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In relation to the balance of probabilities, which is the test under subsection (6)(a) to which the Minister referred, I do not have a problem with reversing the burden of proof when someone has been convicted. However, I do have a problem with asking people to prove something from the mists of time. It becomes more difficult for the state to prove, which is why the onus is put on the criminal. It is unfair for the criminal to have to prove his innocence in respect of property acquired back in the mists of time. Such a provision goes too far.

The point that I and other Opposition Members are making is: where does one draw the line? Someone who has a history of recurrent criminal behaviour may also have legitimate aspects to his behaviour. As the hon. Member for Surrey Heath said, someone may have turned to crime in the recent past-in the past six or seven years-but may have had made legitimate acquisitions before then. The Minister has said nothing to convince me that there is an acceptable method of differentiating.

Let us say, for example, that a criminal has been convicted of an offence, and his assets are to be seized. Some of those assets are clearly the proceeds of crime, but there is also a picture that the criminal claims is a family heirloom, and £15,000 that he says he won on Red Rum. Will the court, on the balance of probabilities-not on a ``plausible explanation'', as the hon. Member for Birmingham, Hall Green said earlier-believe a criminal who has committed offences, has proceeds of crime and is probably a shady character? Will it believe that he could have acquired something legitimately, perhaps by an implausible method like winning a lot of money on a horse? How will he prove that? He cannot. The Minister, who has a legitimate, understandable and laudable desire to nail criminals and seize the proceeds of crime, seems to be saying that, if, in the process, property is swept up that is not the proceeds of crime, that is a price worth paying.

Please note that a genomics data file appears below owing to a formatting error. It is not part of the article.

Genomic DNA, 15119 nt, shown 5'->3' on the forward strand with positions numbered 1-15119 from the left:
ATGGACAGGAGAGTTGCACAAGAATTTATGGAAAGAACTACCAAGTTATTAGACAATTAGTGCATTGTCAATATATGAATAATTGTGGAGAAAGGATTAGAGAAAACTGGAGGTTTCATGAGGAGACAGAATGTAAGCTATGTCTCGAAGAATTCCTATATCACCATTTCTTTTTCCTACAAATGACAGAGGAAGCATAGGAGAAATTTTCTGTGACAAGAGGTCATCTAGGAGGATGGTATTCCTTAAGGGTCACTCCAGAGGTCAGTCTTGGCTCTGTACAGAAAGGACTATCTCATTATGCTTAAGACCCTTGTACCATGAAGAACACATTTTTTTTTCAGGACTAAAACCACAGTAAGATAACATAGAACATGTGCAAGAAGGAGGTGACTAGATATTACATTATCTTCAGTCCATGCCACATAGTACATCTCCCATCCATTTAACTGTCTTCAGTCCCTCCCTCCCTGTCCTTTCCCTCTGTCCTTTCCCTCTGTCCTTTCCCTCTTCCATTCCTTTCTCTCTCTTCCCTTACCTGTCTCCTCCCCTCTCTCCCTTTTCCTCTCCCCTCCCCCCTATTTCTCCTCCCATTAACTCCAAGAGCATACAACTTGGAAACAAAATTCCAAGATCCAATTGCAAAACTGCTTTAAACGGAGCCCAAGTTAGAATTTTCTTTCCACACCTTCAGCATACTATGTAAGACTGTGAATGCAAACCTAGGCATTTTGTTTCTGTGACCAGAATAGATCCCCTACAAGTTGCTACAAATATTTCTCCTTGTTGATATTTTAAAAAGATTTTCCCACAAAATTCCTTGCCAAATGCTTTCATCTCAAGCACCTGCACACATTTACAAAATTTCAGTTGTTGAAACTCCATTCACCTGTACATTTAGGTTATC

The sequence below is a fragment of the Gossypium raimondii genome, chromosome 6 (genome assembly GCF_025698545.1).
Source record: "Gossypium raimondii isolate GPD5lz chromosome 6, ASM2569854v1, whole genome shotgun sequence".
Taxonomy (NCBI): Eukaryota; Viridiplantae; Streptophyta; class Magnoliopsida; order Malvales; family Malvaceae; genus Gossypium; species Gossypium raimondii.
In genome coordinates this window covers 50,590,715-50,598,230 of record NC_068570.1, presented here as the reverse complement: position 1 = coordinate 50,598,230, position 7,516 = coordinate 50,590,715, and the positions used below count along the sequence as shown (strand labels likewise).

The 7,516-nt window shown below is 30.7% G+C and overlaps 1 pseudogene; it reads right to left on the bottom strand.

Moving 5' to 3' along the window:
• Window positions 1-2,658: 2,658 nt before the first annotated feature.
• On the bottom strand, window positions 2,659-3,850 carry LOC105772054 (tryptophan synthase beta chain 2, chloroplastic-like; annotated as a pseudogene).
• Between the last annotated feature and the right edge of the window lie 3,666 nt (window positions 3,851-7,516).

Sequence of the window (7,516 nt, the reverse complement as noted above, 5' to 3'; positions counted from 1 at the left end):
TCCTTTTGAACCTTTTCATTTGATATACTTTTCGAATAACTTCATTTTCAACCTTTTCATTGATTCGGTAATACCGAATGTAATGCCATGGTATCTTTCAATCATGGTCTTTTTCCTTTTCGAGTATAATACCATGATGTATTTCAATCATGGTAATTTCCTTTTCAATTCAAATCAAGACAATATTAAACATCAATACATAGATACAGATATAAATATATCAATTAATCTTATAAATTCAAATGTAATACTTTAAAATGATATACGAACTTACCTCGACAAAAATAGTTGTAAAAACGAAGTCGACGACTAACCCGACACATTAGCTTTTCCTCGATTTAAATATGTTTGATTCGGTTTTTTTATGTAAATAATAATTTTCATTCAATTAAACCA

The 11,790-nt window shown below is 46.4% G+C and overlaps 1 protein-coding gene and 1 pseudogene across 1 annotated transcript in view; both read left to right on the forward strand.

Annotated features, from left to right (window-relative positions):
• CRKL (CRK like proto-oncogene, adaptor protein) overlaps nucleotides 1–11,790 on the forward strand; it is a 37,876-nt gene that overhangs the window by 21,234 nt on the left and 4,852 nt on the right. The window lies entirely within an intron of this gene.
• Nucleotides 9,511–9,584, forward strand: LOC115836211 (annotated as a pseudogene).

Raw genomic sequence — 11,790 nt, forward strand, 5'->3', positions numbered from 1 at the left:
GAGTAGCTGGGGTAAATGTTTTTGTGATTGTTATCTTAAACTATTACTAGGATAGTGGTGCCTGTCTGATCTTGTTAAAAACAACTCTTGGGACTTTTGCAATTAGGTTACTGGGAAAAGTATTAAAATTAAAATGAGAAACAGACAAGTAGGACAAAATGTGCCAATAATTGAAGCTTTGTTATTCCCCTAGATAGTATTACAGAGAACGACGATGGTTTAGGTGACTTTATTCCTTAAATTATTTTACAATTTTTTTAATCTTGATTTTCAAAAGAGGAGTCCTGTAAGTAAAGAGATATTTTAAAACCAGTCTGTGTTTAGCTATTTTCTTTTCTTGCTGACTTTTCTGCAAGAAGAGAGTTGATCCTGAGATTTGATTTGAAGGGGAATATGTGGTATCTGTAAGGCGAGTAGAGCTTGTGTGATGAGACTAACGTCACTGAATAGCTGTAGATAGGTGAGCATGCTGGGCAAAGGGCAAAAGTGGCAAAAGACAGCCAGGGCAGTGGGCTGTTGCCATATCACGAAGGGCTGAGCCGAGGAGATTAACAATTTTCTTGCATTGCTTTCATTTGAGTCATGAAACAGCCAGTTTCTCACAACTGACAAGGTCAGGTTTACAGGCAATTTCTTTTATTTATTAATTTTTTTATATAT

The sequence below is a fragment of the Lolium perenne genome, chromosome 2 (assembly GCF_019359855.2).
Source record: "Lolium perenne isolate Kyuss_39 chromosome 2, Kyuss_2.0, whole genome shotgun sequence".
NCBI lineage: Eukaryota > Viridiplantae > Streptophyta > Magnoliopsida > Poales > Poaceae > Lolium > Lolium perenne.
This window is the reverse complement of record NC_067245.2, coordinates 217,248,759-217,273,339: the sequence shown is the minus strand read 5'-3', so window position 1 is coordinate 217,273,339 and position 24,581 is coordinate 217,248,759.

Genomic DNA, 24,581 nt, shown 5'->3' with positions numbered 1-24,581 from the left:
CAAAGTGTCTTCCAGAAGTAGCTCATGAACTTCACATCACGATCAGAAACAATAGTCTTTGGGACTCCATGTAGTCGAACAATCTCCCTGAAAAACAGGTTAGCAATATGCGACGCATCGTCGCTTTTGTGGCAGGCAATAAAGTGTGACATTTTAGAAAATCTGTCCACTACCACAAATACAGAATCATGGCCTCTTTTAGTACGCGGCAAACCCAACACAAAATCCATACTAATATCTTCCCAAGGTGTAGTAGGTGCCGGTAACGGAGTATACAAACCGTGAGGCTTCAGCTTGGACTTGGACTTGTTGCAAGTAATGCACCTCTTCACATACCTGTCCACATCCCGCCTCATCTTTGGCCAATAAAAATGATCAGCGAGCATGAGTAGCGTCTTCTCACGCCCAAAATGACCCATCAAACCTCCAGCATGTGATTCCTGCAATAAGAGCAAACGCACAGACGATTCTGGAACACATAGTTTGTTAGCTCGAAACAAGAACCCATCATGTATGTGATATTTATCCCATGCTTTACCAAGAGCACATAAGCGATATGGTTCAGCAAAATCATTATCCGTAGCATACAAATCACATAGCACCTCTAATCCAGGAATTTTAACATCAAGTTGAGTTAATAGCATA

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Prepared 22 November 2001